Many in the House, including Rep. Tom Davis (R-Va.), chairman of the House Select Committee on Katrina that issued its report in February, favor making FEMA a separate agency, with Cabinet rank.
"Re-branding FEMA doesn't fix the problem, it just puts a new acronym on it," said David Marin, the select committee's director and a Davis spokesman.
Defenders of the Senate proposal say it is being mischaracterized. The new agency's "leaders would have to have emergency management experience, which would put an end to the Bush administration's penchant for rewarding political types with important security jobs," said a Senate staffer who asked not to be identified when discussing the issue.
And a bipartisan group of congressmen -- including Peter King (R-N.Y.) and Bennie Thompson (D-Miss.), the chairman and the top Democrat on the House Homeland Security Committee, respectively -- on Thursday endorsed legislation, along the lines of the Senate recommendation, to keep an enhanced FEMA within Homeland Security to ensure that it has all the resources of the larger department, such the Coast Guard and the operations center.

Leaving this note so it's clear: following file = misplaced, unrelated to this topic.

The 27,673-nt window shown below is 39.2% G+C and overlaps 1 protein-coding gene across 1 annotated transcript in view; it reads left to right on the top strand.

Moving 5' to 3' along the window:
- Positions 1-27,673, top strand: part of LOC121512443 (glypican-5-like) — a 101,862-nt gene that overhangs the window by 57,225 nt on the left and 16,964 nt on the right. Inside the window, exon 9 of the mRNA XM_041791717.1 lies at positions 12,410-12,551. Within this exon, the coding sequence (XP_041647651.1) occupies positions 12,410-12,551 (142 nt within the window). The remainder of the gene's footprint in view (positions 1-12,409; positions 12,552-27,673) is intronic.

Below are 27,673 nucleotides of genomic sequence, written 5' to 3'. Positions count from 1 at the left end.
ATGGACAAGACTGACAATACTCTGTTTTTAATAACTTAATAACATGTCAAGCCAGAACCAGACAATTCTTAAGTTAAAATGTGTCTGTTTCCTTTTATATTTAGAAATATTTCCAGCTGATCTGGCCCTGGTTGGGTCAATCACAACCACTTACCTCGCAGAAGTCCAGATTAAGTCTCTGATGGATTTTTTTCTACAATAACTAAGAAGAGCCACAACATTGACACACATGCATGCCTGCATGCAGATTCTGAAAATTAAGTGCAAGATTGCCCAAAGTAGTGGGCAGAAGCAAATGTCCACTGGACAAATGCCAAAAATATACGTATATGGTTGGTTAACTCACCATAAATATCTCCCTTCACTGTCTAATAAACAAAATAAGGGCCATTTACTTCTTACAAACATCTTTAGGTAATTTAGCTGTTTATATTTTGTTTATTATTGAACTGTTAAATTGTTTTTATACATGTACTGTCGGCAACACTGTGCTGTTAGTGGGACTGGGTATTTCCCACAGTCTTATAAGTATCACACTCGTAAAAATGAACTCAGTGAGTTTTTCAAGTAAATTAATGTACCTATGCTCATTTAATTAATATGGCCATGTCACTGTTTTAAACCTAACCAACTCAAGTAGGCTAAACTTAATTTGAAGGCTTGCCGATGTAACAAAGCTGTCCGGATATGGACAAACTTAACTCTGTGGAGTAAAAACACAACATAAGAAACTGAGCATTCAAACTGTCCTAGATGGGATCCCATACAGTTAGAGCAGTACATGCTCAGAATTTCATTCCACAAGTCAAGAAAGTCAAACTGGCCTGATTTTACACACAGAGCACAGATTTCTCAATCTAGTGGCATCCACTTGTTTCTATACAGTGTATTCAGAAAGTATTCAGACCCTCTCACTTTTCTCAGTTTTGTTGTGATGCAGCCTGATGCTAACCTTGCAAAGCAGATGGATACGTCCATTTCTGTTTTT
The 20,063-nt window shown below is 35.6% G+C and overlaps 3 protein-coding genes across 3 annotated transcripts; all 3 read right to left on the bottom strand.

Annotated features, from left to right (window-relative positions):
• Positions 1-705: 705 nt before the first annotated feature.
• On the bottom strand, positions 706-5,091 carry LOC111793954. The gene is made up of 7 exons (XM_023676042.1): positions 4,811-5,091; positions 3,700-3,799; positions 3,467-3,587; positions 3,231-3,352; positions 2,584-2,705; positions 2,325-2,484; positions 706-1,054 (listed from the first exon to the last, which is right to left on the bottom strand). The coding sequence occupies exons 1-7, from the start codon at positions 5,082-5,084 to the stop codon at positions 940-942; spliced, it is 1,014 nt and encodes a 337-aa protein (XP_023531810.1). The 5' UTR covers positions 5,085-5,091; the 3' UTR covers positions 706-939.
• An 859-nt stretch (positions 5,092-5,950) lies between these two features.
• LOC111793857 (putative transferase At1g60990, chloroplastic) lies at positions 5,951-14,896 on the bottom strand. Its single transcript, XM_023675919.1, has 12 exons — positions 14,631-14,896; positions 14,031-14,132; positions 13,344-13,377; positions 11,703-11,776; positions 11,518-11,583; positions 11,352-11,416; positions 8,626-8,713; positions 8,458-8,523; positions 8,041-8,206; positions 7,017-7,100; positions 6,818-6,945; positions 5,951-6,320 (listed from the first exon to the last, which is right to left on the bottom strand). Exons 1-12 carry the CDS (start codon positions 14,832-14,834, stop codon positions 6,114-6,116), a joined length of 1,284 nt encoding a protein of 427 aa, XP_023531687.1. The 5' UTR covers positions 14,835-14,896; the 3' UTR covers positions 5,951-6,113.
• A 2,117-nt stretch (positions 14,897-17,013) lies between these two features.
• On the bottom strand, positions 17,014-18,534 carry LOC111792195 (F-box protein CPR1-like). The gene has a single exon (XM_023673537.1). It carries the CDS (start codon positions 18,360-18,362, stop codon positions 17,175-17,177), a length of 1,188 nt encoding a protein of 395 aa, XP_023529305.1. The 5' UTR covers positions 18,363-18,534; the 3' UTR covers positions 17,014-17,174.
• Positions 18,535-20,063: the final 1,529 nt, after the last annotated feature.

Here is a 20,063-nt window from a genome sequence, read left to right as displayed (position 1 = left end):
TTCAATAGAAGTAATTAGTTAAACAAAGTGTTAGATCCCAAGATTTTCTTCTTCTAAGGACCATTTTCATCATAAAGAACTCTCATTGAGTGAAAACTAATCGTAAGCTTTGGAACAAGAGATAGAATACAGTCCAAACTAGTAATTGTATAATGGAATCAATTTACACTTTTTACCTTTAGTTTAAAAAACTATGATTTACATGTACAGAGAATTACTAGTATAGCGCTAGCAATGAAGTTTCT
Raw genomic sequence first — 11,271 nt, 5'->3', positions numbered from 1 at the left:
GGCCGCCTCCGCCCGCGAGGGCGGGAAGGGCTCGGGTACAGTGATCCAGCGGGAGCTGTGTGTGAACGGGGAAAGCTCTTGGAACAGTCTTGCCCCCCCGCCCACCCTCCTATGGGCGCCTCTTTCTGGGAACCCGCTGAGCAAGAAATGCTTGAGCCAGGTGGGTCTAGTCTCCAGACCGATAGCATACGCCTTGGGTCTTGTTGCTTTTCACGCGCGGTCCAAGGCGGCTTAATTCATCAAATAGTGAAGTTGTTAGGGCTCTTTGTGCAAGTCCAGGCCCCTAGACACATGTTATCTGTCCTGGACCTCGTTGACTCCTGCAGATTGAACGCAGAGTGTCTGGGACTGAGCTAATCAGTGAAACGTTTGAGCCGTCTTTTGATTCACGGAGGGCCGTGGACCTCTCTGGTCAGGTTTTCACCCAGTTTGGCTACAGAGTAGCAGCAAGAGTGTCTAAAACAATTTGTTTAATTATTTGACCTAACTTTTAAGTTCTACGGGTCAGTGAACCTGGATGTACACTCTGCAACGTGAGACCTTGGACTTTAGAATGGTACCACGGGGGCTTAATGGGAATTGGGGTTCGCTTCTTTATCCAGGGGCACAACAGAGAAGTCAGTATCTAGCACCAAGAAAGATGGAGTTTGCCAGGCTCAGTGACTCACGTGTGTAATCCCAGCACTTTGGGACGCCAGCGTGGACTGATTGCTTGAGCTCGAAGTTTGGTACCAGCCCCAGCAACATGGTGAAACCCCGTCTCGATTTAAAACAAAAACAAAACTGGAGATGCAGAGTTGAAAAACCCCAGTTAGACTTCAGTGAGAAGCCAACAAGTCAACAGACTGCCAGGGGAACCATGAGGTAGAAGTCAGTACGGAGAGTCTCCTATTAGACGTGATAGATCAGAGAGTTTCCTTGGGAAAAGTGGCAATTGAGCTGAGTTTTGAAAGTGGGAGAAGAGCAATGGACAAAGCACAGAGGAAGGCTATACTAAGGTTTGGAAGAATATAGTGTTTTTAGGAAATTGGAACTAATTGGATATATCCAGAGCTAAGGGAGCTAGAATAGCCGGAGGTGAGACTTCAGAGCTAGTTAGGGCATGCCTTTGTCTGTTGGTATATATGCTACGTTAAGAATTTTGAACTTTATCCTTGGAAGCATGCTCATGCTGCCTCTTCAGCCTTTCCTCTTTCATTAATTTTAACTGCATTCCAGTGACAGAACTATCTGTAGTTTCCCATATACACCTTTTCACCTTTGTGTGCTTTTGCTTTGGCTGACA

"FEMA must be equipped with the proper resources, communications and leadership to handle a worst-case scenario," King said.
But many House Republicans are divided on the issue. The House is planning to devote the last week in May to Katrina-related issues -- and Speaker J. Dennis Hastert (R-Ill.) is inclined to support the White House approach of strengthening FEMA without changing its operational status within Homeland Security, said one House aide who requested anonymity when discussing the leadership's strategy.